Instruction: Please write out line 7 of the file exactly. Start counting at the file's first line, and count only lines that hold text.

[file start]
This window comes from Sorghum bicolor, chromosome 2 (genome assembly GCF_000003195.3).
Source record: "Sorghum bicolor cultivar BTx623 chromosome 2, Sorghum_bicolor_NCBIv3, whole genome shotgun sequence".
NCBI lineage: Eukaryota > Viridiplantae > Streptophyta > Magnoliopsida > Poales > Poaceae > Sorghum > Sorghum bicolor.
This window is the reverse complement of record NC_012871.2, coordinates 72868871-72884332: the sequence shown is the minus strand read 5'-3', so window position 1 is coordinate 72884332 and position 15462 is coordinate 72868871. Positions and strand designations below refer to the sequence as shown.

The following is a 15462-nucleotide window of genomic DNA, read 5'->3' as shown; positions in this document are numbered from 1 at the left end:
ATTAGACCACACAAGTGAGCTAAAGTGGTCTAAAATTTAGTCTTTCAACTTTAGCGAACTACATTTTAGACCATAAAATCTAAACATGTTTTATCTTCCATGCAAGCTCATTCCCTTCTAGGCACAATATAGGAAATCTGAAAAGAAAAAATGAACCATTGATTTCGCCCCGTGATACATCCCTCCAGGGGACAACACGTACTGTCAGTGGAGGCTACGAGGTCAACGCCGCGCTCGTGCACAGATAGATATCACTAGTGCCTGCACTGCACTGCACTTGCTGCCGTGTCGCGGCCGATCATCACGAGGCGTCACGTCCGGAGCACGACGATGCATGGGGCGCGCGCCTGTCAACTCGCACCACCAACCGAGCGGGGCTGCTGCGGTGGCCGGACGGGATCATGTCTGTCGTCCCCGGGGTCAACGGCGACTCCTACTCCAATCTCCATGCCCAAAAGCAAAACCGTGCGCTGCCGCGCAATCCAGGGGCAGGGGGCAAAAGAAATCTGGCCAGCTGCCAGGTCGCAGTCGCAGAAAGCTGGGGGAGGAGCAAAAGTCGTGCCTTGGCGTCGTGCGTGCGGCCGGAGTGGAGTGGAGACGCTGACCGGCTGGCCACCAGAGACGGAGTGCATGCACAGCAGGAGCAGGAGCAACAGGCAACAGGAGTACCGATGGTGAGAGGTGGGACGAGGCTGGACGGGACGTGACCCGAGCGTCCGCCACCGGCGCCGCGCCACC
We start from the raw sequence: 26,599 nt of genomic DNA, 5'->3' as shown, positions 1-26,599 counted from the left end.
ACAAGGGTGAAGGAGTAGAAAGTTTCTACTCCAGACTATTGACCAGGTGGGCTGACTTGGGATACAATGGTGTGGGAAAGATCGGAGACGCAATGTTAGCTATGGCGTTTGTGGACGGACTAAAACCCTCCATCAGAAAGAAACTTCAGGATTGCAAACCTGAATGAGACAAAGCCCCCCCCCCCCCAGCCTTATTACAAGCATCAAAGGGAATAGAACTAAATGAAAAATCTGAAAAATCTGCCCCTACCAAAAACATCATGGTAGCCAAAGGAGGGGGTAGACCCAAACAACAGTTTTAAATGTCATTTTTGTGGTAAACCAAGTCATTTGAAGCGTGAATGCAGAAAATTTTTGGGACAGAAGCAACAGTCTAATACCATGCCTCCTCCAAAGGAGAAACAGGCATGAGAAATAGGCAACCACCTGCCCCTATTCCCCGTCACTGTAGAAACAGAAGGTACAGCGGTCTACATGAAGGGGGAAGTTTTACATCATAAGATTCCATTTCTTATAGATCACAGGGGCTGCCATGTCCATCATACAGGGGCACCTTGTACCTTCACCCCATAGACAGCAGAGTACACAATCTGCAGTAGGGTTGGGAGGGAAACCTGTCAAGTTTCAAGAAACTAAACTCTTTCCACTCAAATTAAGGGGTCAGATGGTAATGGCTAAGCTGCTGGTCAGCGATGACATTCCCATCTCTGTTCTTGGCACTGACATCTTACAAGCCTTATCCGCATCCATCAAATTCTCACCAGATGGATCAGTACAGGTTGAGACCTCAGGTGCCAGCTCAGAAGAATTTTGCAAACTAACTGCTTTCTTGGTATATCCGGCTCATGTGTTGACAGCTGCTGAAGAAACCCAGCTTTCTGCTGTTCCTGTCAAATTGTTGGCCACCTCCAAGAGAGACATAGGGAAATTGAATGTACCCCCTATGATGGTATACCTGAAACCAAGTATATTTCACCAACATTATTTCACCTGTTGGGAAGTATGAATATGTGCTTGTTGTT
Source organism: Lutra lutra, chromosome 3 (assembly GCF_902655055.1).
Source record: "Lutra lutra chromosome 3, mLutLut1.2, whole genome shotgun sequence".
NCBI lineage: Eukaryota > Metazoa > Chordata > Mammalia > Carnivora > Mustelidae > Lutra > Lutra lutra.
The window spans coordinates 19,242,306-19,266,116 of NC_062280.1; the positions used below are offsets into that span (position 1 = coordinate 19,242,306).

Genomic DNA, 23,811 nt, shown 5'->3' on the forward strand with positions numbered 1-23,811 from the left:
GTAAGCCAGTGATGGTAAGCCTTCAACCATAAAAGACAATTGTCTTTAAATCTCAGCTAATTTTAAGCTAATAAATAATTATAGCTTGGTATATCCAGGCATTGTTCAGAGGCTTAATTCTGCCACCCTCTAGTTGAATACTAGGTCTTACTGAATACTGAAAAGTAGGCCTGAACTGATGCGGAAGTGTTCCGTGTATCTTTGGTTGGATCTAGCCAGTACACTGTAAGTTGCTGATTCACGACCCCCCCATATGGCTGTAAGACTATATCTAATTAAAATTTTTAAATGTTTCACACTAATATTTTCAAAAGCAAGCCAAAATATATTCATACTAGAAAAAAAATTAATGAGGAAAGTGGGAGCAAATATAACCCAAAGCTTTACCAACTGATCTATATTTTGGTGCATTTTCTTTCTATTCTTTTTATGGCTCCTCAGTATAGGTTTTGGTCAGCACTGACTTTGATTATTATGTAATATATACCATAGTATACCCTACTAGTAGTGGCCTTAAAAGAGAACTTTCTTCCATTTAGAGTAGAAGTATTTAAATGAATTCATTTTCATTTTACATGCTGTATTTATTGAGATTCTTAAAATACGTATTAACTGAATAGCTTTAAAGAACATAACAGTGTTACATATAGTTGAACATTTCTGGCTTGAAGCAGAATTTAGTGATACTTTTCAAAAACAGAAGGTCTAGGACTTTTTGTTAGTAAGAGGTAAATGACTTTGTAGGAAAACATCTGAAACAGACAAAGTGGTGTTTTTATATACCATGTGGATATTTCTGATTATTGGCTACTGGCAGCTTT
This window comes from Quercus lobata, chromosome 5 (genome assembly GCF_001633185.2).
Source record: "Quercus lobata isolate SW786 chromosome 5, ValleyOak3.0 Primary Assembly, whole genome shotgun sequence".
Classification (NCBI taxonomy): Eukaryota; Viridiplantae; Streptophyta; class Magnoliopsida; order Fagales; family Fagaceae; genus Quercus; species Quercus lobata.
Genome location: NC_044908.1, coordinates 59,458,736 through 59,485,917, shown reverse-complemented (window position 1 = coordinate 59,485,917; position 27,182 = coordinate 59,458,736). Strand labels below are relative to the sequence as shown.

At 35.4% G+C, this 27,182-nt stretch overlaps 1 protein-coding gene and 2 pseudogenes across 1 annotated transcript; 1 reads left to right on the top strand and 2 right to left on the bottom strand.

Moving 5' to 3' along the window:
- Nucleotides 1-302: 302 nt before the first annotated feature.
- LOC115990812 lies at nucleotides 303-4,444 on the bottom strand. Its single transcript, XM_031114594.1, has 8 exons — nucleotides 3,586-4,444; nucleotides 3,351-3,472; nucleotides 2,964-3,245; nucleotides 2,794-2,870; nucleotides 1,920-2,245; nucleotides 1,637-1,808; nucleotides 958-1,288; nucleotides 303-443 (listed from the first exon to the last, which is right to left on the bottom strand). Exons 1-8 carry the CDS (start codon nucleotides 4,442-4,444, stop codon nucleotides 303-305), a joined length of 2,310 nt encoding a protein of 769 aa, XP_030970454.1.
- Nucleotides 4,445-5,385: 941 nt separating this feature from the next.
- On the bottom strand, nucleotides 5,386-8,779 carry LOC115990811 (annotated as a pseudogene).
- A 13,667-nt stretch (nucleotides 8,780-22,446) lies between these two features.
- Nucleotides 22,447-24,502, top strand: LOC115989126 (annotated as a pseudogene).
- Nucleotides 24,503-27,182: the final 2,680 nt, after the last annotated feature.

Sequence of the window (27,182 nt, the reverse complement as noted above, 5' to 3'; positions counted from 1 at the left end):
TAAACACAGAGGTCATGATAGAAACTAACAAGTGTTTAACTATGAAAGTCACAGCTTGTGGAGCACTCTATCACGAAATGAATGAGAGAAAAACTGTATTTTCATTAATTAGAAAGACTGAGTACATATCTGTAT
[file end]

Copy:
We start from the raw sequence: 26,599 nt of genomic DNA, 5'->3' as shown, positions 1-26,599 counted from the left end.